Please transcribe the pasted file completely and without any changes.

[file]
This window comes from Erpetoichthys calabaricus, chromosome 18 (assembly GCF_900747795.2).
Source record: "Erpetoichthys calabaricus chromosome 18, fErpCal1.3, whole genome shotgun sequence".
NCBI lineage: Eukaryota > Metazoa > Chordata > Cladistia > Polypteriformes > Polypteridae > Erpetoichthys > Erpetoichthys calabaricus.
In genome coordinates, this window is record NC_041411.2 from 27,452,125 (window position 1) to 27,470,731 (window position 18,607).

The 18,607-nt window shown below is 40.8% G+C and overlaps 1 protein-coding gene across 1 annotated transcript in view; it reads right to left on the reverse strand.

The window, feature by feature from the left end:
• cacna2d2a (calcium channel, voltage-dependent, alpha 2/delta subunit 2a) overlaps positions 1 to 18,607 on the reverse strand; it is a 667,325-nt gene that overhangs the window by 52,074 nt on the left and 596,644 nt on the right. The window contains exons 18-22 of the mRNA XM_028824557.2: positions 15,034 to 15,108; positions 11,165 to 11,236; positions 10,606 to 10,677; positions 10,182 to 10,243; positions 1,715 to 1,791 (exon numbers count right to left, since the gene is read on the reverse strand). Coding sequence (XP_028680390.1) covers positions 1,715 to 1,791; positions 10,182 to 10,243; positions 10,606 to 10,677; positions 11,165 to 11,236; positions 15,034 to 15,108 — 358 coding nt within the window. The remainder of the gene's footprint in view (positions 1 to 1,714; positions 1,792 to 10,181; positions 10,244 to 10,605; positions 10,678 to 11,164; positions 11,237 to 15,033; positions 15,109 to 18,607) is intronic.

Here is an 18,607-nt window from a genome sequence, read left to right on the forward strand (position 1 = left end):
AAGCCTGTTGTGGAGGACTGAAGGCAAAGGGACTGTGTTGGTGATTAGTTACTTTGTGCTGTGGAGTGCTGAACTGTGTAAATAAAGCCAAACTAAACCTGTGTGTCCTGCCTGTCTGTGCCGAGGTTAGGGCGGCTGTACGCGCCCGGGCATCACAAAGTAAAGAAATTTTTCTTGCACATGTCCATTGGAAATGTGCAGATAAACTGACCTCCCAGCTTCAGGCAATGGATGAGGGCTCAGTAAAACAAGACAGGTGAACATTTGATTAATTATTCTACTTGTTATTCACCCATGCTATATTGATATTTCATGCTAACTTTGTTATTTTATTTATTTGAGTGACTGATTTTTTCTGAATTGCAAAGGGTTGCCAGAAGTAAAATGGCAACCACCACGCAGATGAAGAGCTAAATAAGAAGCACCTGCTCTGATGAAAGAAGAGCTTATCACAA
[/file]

This window comes from Erpetoichthys calabaricus, chromosome 18 (assembly GCF_900747795.2).
Source record: "Erpetoichthys calabaricus chromosome 18, fErpCal1.3, whole genome shotgun sequence".
NCBI lineage: Eukaryota > Metazoa > Chordata > Cladistia > Polypteriformes > Polypteridae > Erpetoichthys > Erpetoichthys calabaricus.
In genome coordinates, this window is record NC_041411.2 from 27,452,125 (window position 1) to 27,470,731 (window position 18,607).

The 18,607-nt window shown below is 40.8% G+C and overlaps 1 protein-coding gene across 1 annotated transcript in view; it reads right to left on the reverse strand.

The window, feature by feature from the left end:
• cacna2d2a (calcium channel, voltage-dependent, alpha 2/delta subunit 2a) overlaps positions 1 to 18,607 on the reverse strand; it is a 667,325-nt gene that overhangs the window by 52,074 nt on the left and 596,644 nt on the right. The window contains exons 18-22 of the mRNA XM_028824557.2: positions 15,034 to 15,108; positions 11,165 to 11,236; positions 10,606 to 10,677; positions 10,182 to 10,243; positions 1,715 to 1,791 (exon numbers count right to left, since the gene is read on the reverse strand). Coding sequence (XP_028680390.1) covers positions 1,715 to 1,791; positions 10,182 to 10,243; positions 10,606 to 10,677; positions 11,165 to 11,236; positions 15,034 to 15,108 — 358 coding nt within the window. The remainder of the gene's footprint in view (positions 1 to 1,714; positions 1,792 to 10,181; positions 10,244 to 10,605; positions 10,678 to 11,164; positions 11,237 to 15,033; positions 15,109 to 18,607) is intronic.

Here is an 18,607-nt window from a genome sequence, read left to right on the forward strand (position 1 = left end):
AAGCCTGTTGTGGAGGACTGAAGGCAAAGGGACTGTGTTGGTGATTAGTTACTTTGTGCTGTGGAGTGCTGAACTGTGTAAATAAAGCCAAACTAAACCTGTGTGTCCTGCCTGTCTGTGCCGAGGTTAGGGCGGCTGTACGCGCCCGGGCATCACAAAGTAAAGAAATTTTTCTTGCACATGTCCATTGGAAATGTGCAGATAAACTGACCTCCCAGCTTCAGGCAATGGATGAGGGCTCAGTAAAACAAGACAGGTGAACATTTGATTAATTATTCTACTTGTTATTCACCCATGCTATATTGATATTTCATGCTAACTTTGTTATTTTATTTATTTGAGTGACTGATTTTTTCTGAATTGCAAAGGGTTGCCAGAAGTAAAATGGCAACCACCACGCAGATGAAGAGCTAAATAAGAAGCACCTGCTCTGATGAAAGAAGAGCTTATCACAA